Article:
Gallbladder removal is one of the most common surgical procedures. In the span of my career, I have probably performed more than 500 gallbladder operations. The gallbladder is attached to the underside of the liver. It stores bile made by the liver which helps you digest fats. Bile moves from the gallbladder to the small intestine for eventual elimination.
As part of this breakdown process, the system can get out of balance and form gallstones.
Gallstones form when cholesterol and other things found in bile make stones. They can also form if the gallbladder does not empty as it should. It’s also been proven that people who are overweight are more likely to suffer from gallstones.
Early surgeries addressed the gallstones by removing them and left the gallbladder intact. But today, we know that a diseased gallbladder will continue to create new stones (and more problems). Thus, gallbladder removal eliminates the problem permanently.
Today’s modern gallbladder surgery
Prior to 1990, surgeons removed gallbladders through a large open incision, referred to as general surgery. Now we remove most gallbladders using laparoscopy (operating through a few small holes by using miniaturized tools including a tiny video camera are inserted into the abdomen). The entire procedure can be performed in less than an hour, in most cases.
Due to the commonality of gallbladder removal, medical experts are constantly updating the surgery to make it even less invasive. Today, this operation is often performed as “day-surgery” where the patient is able to return home the same day he or she undergoes the gallbladder operation ─ no in-patient hospital stay required.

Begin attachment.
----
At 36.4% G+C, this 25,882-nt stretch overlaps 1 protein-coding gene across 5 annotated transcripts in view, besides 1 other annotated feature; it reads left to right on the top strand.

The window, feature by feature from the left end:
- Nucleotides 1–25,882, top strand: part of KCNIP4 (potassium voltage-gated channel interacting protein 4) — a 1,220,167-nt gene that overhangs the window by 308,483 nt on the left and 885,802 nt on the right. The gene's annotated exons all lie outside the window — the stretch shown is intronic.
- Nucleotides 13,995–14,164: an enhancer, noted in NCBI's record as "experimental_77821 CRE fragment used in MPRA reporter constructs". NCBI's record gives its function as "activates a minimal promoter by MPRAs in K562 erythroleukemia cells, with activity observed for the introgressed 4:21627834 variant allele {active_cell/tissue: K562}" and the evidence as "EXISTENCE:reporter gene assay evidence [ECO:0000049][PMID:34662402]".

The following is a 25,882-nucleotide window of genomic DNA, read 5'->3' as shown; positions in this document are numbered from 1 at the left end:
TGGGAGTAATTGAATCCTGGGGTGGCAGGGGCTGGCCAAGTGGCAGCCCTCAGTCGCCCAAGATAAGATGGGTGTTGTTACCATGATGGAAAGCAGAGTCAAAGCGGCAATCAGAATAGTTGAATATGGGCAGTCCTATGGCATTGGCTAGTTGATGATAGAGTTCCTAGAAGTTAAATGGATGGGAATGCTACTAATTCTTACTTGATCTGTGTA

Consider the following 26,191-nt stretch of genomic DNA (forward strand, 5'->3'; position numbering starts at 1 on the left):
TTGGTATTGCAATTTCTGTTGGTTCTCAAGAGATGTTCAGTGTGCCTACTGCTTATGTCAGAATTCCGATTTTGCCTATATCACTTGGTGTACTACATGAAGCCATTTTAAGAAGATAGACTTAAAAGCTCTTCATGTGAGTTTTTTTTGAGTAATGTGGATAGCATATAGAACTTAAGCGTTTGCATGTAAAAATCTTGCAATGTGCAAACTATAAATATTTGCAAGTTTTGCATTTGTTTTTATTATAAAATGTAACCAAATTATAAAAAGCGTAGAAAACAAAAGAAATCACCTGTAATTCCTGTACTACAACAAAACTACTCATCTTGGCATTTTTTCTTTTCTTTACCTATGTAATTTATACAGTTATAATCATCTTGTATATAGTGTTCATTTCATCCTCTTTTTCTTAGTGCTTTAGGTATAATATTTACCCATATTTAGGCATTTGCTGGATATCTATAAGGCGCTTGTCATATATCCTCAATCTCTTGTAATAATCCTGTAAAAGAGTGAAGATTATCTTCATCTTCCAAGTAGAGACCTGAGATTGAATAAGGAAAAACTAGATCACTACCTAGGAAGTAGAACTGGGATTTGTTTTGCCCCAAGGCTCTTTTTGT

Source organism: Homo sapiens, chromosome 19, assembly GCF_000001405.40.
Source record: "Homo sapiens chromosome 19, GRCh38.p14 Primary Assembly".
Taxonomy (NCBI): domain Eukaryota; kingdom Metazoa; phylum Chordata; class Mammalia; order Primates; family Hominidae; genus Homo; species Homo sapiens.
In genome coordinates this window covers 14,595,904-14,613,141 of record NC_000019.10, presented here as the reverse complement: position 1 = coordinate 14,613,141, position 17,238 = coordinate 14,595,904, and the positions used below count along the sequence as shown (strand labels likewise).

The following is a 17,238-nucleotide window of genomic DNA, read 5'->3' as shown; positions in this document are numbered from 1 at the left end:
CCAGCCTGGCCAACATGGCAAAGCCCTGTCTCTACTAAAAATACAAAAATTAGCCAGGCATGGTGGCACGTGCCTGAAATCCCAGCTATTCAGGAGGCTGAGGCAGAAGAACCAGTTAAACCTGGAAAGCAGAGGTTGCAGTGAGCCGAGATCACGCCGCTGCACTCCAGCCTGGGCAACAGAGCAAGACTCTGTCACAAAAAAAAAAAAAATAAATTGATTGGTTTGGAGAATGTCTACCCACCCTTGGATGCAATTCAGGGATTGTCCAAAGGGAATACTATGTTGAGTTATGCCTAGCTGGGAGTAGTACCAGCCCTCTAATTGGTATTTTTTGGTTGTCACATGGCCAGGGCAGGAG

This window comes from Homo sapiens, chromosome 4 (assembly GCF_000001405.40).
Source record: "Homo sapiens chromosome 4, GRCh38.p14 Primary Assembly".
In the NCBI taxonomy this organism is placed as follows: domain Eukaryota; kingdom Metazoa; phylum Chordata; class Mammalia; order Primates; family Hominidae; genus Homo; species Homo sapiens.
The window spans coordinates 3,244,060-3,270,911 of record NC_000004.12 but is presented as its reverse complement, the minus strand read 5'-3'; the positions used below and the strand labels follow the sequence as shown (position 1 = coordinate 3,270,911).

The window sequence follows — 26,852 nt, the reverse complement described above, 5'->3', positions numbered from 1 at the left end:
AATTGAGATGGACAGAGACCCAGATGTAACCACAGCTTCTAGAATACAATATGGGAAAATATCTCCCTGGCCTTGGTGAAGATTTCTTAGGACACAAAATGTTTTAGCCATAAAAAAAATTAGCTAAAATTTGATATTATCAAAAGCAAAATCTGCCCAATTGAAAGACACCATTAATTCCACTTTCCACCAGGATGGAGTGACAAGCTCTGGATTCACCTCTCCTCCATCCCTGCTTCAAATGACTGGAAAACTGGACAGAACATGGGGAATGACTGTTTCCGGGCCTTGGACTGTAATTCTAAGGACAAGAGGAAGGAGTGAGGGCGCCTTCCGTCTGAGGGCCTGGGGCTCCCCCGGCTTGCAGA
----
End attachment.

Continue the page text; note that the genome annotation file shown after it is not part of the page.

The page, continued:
You can live a normal life without a gallbladder as your liver will still produce bile to digest food. But keep in mind some people experience symptoms of bloating and diarrhea after eating fatty or spicy food. If certain foods do trigger unpleasant symptoms, just eliminate them from your diet.
If you or a loved one is faced with gallbladder surgery, be thankful the operation can be successfully performed using minimally invasive surgery, where there is less pain, less scarring, minimal blood loss and a far quicker recovery.
About Dr. Seun Sowemimo, MD, FACS
“Dr. Seun” is a top NJ bariatric surgeon and the medical director at Prime Surgicare, with offices in Freehold serving Monmouth and Ocean counties. He is board-certified, Columbia and Yale University fellowship-trained advanced laparoscopic, bariatric and general surgeon. He has advanced expertise performing the safest, most advanced laparoscopic and general surgical operations. To learn more, visit his YouTube channel or call Prime Surgicare at (732) -982-2002